Film 2018: Local Hero


Local Hero was Bill Forsyth’s third film as writer and director and his first to move beyond working with the Scottish Youth Theatre (though the connection is not entirely forgotten, with John Gordon Sinclair and Caroline Guthrie having minor but amusing roles). It stars Burt Lancaster, in a typically graceful role, though the film actually belongs to the unlikely duo of Peter Reigert and Denis Lawson, the latter of whom doesn’t even get billed as a star.

Like Forsyth’s first two films, the story is about, and largely takes part in Scotland, in the fictional fishing village of Ferness on the West coast. Knox Oil, a big American company owned by Felix Happer (Lancaster), plans to build an oil refinery in the only suitable place, Ferness. ‘Mac’ Macintyre (Reigart), a skilled negotiator, is sent to buy the place, everything between both headlands and up to a mile inland.

Mac is your fish out of water, complaining from the outset at having to actually go to Scotland: he calls himself a telex man (seriously dating the film or what?) and that he could wrap up the deal in an afternoon by telex. In Aberdeen he finds local Know representative Danny Oldsen (a young and fresh-faced Peter Capaldi) wished upon him as an assistant. They also meet and admire, Oldsen especially, a marine biologist named Marina (Jenny Seagrove in a dark-blue swimsuit).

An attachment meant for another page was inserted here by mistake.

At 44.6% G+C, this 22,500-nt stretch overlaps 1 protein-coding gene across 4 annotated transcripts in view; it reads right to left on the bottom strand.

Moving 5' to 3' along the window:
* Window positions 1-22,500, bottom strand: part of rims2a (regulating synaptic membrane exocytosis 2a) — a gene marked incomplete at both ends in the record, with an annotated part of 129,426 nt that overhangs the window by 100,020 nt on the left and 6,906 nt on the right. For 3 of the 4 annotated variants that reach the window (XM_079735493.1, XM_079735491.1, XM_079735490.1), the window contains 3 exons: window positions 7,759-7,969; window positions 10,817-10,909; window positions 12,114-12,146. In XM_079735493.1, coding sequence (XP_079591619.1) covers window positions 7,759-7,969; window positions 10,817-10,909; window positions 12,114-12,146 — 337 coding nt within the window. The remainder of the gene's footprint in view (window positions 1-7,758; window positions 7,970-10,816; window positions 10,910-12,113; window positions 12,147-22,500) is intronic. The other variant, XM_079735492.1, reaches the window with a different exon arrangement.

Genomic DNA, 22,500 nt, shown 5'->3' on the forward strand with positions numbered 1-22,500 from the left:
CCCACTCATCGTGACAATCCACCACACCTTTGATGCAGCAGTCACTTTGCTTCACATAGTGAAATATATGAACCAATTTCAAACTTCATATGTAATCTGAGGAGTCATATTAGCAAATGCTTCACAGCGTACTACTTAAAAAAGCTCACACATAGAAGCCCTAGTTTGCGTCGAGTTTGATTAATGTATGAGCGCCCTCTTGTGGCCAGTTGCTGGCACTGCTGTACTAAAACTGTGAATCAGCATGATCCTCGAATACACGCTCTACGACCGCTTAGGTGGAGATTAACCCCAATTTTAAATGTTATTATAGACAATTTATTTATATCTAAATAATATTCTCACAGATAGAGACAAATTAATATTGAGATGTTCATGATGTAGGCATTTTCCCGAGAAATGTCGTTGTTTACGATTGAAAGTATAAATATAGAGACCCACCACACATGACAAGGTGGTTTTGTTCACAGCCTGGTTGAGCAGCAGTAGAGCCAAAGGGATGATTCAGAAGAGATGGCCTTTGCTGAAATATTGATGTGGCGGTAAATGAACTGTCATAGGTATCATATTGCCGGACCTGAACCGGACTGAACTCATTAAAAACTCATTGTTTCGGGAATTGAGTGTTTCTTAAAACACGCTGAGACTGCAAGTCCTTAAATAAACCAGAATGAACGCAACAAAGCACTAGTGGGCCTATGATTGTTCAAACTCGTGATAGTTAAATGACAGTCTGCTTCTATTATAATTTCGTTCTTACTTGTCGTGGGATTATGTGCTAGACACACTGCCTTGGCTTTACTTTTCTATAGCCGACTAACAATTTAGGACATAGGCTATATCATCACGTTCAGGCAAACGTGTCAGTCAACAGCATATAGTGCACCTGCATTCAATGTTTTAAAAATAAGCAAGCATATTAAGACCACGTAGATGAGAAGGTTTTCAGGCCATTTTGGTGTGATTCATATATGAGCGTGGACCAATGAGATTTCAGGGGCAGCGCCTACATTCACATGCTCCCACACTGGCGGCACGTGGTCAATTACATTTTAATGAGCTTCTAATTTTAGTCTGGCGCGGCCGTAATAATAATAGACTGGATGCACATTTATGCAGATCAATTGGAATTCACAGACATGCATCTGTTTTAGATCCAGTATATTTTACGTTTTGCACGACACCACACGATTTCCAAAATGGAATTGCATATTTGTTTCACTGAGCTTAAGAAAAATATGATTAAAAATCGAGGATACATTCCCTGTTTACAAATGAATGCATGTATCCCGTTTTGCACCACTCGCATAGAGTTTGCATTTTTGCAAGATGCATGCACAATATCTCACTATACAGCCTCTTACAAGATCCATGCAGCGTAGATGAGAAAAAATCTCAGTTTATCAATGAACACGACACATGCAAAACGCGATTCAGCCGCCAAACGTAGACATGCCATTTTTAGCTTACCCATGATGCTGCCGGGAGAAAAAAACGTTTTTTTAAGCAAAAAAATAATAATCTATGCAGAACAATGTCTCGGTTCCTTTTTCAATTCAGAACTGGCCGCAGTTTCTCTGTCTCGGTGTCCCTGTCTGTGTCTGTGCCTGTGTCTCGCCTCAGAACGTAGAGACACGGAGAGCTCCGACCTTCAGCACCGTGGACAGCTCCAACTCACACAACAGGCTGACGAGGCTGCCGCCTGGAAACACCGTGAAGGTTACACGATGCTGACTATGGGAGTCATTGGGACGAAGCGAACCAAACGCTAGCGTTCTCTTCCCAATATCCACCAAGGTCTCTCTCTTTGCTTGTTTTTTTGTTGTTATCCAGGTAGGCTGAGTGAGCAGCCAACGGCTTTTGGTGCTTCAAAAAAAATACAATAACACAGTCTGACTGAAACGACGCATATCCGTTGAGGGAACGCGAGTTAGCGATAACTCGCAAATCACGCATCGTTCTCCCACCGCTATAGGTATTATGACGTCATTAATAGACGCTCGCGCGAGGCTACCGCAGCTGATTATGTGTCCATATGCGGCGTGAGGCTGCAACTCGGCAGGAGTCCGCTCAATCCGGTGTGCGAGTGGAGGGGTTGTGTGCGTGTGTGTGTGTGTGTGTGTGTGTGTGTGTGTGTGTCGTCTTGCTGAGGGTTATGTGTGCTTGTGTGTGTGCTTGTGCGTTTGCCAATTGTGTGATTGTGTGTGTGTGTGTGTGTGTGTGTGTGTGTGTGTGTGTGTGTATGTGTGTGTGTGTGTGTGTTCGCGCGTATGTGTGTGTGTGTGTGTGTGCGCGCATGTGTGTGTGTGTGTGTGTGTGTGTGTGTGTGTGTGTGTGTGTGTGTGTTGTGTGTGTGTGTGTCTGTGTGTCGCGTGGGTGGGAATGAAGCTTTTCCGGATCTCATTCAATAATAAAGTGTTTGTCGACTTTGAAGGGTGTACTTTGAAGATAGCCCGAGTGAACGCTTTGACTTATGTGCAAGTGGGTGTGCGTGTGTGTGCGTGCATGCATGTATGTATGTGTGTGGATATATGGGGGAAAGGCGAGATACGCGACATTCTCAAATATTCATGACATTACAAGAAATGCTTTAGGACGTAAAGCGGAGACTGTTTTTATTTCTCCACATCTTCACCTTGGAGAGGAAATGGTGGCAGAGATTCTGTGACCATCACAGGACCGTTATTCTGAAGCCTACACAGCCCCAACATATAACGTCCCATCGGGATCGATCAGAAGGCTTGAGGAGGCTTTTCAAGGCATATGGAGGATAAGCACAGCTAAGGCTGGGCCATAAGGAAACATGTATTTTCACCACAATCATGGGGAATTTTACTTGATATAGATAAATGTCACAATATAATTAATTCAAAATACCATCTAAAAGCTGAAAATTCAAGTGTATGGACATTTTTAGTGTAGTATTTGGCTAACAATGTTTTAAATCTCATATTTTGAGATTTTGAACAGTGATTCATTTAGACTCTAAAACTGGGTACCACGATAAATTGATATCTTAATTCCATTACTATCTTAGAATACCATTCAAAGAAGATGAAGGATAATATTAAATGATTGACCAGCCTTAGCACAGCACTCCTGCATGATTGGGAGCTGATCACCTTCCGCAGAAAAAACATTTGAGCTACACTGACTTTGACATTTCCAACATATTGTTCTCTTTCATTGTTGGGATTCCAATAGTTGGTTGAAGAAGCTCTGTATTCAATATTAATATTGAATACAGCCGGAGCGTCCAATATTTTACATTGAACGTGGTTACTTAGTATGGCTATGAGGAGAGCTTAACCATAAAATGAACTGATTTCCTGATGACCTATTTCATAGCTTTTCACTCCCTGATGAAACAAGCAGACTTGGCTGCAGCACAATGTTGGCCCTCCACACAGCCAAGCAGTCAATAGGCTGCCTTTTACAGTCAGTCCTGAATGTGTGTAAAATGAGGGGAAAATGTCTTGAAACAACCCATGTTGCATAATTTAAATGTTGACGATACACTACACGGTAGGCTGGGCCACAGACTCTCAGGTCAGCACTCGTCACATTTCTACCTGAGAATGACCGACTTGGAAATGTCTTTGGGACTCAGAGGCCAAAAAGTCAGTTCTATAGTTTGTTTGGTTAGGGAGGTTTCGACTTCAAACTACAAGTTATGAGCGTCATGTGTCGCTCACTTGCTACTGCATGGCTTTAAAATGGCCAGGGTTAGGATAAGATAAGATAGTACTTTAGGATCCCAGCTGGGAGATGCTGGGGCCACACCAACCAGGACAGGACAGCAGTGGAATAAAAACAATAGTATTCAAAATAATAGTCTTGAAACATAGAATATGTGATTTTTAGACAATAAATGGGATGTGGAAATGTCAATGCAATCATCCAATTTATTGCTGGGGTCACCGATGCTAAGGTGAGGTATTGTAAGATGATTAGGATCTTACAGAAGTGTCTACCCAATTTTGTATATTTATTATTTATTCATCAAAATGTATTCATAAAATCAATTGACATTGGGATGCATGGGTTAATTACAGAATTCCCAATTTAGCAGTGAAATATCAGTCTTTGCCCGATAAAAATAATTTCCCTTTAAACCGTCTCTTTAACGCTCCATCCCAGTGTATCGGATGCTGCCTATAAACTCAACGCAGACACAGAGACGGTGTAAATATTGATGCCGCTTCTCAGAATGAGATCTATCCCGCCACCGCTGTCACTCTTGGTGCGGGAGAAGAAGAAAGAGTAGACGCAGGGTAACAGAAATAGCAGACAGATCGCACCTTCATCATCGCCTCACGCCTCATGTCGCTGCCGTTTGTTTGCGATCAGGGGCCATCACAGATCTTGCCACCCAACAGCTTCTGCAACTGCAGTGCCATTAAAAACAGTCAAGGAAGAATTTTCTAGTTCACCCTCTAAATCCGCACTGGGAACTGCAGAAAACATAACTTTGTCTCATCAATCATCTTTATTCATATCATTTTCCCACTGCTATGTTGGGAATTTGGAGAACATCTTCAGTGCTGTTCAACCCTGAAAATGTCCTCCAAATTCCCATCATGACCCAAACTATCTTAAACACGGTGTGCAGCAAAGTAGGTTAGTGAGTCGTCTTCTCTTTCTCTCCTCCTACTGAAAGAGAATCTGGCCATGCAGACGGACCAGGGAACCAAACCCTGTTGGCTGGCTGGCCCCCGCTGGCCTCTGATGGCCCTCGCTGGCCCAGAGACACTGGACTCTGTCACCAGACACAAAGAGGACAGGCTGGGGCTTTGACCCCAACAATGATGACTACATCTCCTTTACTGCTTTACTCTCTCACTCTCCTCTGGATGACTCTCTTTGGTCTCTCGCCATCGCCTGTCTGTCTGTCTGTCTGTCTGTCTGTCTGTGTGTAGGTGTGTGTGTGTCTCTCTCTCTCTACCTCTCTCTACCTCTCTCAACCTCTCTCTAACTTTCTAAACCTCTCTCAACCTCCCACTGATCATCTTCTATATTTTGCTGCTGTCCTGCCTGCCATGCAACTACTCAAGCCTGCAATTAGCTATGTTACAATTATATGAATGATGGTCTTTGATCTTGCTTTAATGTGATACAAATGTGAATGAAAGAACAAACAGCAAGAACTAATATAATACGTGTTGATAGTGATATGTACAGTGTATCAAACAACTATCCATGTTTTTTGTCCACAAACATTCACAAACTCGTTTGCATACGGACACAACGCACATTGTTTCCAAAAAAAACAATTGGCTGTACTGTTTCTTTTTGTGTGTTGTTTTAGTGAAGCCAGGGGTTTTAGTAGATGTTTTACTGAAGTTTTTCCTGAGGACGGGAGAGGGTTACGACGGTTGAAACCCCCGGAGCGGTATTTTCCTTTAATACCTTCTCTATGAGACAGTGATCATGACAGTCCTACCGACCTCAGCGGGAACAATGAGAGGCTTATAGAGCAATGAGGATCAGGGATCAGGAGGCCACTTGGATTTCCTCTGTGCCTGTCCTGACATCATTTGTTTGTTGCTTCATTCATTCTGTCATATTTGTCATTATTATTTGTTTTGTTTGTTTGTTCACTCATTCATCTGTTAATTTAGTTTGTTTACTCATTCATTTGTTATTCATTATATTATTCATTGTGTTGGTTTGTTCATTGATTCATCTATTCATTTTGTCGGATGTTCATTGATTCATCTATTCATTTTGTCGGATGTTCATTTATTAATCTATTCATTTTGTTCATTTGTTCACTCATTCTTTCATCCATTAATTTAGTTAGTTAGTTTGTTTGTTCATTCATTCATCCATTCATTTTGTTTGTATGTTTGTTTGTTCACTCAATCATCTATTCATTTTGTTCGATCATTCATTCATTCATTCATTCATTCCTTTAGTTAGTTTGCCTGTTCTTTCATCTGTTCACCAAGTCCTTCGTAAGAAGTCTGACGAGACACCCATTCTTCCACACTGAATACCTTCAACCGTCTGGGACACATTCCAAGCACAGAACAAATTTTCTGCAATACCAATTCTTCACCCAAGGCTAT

The pair drive westward to Ferness. Forsyth adds a Brigadoon touch, having the pair stuck in mist after hitting a rabbit with the car (Oldsen names it Harry, Mac Trudy, after his ex-, and whilst they think they’re nursing it back to health, they end up with it being served to them as Casserole de lapin). After a night in the car, in the mist, they wake to a beautiful coastline and clear air. The nod to the magical village, which is accessible only once a year, sets the tone for the externally idyllic village, set in a place of immense beauty, and gives us expectations that Forsyth will quickly puncture.